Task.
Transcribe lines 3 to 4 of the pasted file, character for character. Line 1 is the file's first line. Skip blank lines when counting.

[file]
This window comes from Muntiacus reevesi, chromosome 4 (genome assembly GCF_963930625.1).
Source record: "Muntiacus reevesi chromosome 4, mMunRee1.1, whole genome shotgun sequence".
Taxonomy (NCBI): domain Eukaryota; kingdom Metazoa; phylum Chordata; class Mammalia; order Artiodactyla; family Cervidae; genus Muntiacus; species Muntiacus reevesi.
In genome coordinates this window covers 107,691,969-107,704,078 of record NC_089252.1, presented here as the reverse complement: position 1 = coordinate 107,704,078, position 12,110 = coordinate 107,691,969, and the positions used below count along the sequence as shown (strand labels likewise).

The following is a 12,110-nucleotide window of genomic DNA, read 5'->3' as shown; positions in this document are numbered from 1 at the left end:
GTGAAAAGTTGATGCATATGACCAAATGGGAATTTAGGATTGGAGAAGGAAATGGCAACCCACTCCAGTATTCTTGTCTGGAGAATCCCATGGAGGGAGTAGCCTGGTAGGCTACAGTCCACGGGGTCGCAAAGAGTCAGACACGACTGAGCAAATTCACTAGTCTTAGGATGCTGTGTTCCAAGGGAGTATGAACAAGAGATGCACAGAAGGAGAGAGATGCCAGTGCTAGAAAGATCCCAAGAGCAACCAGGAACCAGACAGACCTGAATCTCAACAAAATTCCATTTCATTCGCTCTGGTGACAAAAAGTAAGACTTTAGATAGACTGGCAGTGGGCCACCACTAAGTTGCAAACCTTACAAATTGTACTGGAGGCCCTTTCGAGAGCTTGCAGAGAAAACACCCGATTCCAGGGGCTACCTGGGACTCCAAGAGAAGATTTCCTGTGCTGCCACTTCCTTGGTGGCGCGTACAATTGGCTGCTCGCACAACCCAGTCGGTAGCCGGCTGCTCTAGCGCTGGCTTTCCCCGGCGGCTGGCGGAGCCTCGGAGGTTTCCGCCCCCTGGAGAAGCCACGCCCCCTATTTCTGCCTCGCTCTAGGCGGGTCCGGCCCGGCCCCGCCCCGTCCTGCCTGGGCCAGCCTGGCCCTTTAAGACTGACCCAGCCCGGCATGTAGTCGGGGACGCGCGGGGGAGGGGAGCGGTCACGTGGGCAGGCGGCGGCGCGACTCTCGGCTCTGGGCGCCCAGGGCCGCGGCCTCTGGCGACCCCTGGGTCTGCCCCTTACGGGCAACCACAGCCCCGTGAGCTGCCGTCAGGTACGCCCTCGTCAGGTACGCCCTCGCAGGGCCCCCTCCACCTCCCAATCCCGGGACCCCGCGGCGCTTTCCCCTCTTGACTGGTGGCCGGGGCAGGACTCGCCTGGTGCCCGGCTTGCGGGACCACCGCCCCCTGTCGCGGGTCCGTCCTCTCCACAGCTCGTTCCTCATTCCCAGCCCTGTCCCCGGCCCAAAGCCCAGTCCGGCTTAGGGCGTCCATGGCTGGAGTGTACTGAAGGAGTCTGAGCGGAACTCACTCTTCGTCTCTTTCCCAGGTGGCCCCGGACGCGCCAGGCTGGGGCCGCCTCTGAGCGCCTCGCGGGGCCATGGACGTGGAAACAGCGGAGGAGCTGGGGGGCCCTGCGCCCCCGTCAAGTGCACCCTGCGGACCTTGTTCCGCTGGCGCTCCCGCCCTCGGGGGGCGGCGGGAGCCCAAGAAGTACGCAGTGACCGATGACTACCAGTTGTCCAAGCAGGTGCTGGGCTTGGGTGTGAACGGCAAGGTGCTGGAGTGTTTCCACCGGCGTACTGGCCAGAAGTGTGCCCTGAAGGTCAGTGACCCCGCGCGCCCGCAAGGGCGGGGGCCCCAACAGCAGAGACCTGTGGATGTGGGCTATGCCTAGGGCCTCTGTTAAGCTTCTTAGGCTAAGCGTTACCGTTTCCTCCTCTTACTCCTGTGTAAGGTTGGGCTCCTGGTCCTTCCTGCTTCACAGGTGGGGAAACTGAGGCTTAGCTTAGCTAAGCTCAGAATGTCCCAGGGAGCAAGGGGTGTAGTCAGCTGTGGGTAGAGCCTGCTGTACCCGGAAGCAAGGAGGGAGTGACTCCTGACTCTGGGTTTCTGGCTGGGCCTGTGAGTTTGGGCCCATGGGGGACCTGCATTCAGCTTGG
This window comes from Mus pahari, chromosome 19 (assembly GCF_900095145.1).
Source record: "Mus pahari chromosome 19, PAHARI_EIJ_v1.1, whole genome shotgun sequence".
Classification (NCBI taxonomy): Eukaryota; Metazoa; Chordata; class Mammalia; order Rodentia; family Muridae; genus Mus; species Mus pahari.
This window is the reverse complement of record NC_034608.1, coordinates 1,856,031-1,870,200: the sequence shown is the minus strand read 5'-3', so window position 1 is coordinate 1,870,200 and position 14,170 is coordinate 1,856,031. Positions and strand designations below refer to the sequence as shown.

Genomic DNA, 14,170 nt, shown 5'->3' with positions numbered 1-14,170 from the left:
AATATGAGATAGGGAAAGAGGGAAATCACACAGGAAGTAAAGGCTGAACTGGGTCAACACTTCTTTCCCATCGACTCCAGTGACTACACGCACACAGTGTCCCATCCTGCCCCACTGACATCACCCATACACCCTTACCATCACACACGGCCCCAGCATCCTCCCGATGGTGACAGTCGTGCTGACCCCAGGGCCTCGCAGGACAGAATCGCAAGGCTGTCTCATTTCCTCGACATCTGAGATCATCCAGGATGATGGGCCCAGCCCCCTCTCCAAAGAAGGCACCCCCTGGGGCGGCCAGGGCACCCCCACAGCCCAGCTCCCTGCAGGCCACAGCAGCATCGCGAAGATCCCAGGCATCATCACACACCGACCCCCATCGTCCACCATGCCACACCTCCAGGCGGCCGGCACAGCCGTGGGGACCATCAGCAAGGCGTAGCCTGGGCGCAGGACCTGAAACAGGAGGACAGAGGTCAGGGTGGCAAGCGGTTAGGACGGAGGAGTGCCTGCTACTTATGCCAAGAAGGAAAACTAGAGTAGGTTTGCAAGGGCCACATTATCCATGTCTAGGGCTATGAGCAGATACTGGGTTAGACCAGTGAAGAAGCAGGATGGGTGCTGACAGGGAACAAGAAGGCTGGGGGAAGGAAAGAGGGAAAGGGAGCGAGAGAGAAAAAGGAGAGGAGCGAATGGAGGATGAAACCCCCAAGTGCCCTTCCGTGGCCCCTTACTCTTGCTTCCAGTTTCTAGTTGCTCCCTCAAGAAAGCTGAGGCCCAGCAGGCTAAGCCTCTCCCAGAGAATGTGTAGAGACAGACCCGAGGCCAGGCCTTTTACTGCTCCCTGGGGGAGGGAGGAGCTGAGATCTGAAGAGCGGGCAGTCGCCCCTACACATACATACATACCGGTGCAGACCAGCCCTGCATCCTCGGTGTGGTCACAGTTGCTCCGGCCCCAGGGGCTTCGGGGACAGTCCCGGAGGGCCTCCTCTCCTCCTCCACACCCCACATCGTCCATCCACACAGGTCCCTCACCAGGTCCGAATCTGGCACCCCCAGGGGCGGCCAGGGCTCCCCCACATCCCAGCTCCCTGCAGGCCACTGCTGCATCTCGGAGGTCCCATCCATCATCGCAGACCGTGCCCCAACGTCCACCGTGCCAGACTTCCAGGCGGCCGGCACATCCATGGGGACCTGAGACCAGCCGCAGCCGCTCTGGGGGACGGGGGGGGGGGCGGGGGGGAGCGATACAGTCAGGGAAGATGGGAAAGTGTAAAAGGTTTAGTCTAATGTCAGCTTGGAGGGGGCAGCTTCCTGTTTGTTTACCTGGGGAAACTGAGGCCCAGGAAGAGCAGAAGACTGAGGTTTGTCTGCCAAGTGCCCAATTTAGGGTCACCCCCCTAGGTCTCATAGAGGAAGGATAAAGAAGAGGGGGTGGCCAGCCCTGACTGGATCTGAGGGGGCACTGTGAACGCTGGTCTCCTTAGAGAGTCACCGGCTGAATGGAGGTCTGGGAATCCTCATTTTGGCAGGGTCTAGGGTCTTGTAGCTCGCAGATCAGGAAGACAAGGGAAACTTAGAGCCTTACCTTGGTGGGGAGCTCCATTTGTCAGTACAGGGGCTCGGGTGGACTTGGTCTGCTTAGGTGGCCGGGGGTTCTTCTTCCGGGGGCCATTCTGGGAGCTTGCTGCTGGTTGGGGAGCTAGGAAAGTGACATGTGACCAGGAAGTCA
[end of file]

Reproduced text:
Taxonomy (NCBI): domain Eukaryota; kingdom Metazoa; phylum Chordata; class Mammalia; order Artiodactyla; family Cervidae; genus Muntiacus; species Muntiacus reevesi.
In genome coordinates this window covers 107,691,969-107,704,078 of record NC_089252.1, presented here as the reverse complement: position 1 = coordinate 107,704,078, position 12,110 = coordinate 107,691,969, and the positions used below count along the sequence as shown (strand labels likewise).